Flashback to Shanghai: Novak Djokovic defeats Andy Murray with ease

In the first six visits to Shanghai, Novak Djokovic was the guy to beat, making it to three semifinals and three championship matches. In 2015, the Serb was far superior to all of his competitors, taking home three Major trophies and dropping six out of 88 games.

To gain momentum before Shanghai, Djokovic dominated the field in Beijing, losing just 18 games in 10 sets and defeating Rafael Nadal 6-2, 6-2 in the championship match. After losing to Roger Federer in the semi-final a year prior, Novak recovered to defeat Andy Murray 6-1, 6-3 in 68 minutes for his third Shanghai final.

With nine points on serve lost and the pressure still on the opposing team, it was the Serb’s 20th victory over the Brit in 29 matches. Murray connected on 46% of his opening serves. After losing nearly 60% of the points after the opening shot and breaking Djokovic five times out of eight occasions, it was a formula for disaster.

In the Shanghai 2015 semifinal matchup with Andy Murray, Novak Djokovic fell behind 4-1.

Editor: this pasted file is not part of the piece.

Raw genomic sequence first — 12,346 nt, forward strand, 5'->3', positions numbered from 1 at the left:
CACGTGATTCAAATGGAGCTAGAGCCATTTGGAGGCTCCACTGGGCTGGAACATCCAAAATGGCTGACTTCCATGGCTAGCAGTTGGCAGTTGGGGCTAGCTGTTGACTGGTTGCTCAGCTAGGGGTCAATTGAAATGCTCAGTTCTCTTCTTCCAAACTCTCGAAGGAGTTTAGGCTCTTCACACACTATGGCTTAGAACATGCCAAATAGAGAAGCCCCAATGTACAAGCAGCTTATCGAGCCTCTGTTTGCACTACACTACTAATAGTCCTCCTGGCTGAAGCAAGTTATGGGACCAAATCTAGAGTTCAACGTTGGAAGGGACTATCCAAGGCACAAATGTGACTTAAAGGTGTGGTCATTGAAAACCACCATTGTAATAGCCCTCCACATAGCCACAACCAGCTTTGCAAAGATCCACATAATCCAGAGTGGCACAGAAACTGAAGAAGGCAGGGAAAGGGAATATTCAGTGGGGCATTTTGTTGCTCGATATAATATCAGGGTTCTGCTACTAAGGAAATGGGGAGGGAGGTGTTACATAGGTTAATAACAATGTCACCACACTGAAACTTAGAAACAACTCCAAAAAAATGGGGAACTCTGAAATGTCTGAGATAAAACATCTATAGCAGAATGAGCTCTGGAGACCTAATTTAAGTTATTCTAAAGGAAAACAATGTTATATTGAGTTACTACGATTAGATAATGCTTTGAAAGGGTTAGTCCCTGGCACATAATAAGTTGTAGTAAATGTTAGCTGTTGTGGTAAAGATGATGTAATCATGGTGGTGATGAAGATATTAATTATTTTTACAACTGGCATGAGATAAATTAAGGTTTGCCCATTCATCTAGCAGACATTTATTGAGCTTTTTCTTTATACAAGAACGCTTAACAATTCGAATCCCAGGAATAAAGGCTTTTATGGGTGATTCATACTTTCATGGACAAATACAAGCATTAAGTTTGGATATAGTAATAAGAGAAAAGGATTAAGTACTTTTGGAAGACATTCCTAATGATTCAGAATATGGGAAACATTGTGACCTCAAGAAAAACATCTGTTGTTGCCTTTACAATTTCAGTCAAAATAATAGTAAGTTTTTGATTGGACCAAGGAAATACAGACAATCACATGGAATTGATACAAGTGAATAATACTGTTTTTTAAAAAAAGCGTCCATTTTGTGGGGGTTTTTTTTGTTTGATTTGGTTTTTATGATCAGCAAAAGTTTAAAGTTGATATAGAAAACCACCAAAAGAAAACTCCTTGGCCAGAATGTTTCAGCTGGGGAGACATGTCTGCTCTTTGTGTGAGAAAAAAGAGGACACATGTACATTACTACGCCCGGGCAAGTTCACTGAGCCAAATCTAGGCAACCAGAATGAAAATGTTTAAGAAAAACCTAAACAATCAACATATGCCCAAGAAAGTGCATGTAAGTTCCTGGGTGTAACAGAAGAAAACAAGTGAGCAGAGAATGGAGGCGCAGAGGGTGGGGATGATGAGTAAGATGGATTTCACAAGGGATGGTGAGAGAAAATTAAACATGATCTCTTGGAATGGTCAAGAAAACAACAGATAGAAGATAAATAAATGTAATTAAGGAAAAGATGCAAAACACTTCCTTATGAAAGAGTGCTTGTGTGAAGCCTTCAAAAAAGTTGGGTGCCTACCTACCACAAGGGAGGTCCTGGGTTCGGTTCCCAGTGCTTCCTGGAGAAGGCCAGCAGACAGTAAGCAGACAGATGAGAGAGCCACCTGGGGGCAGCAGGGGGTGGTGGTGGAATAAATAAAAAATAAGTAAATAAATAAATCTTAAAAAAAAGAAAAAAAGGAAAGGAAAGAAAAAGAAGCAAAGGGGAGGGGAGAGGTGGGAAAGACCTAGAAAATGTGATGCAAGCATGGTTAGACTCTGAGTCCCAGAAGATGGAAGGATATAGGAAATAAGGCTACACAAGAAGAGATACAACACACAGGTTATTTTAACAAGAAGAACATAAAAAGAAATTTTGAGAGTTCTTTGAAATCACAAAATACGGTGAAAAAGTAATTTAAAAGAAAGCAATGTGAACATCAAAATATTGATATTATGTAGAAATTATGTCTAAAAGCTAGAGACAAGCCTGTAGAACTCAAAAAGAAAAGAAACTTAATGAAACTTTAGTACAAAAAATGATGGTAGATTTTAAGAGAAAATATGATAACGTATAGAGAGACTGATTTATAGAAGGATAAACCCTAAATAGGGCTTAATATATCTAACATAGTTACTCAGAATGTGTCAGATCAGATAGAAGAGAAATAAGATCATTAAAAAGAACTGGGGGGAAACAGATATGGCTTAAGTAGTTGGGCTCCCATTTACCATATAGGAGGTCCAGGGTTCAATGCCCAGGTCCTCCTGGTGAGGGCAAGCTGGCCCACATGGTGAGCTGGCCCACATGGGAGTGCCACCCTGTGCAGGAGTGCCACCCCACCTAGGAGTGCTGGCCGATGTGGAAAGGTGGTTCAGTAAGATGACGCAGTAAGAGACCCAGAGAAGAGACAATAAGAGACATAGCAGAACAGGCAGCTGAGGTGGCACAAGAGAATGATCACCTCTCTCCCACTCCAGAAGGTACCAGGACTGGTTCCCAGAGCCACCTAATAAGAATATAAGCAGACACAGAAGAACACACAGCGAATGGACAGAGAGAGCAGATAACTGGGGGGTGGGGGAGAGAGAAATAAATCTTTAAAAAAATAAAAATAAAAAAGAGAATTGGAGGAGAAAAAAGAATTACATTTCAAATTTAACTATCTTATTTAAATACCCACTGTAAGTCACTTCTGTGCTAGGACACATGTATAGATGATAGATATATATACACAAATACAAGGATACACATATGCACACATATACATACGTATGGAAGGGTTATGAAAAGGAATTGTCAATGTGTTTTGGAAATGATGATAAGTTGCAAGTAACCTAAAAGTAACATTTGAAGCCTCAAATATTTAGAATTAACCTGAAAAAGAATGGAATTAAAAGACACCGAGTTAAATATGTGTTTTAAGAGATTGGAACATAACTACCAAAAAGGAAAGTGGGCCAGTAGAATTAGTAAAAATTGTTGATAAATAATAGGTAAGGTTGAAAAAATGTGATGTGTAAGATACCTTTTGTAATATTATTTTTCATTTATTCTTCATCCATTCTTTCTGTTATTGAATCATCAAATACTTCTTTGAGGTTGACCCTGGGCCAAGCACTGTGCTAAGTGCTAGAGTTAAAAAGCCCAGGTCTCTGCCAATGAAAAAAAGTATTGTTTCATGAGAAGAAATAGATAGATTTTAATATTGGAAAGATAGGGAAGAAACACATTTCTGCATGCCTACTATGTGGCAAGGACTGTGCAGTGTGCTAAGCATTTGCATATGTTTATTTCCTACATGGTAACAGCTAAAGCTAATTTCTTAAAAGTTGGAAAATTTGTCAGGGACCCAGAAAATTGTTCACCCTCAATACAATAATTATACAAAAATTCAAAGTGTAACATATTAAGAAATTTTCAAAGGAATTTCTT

The Briton struggled to replicate Novak’s 17-7 ratio, hitting fewer than 10 winners and making a lot of unforced errors. As a result, he lost ground in the shorter and more difficult rallies.

Andy avoided an early defeat in the first game of the match by holding with a service winner after he had saved two break points with winners. When Murray committed a double fault at 1-1, Djokovic won the second game to put his name on the scoreboard and got a break at love.

After 15 minutes, the Serb’s excellent start saw him open a 3-1 lead and then confirm it with a service winner. In the sixth game, Andy committed a forehand blunder and fell behind 4-1 before Novak extended his lead with a second hold at love.

Murray was serving to stay in the set at 1-5 when he fired a backhand long, breaking the serve and handing the victory to Djokovic in a matter of 25 minutes. In the opening game of the second set, Andy made Novak commit a mistake by starting over and forcing it.

But after the Serb’s amazing volley winner a few minutes later, he lost the advantage. When Andy committed a double fault, Novak held at love to take a 2-1 lead and won the third straight game. In game seven, Murray forced an error from a former classmate and close friend in an effort to cut the gap, expecting for more opportunities upon his return.

Instead, Djokovic made a hold at game point 15 to take a 5-2 lead, compelling Murray to serve to remain in the match. To finish the eighth game and cut the lead, Andy resisted a match point. At 5-3, Novak hit four winners to clinch the match and go on top with a powerful backhand down the line winner.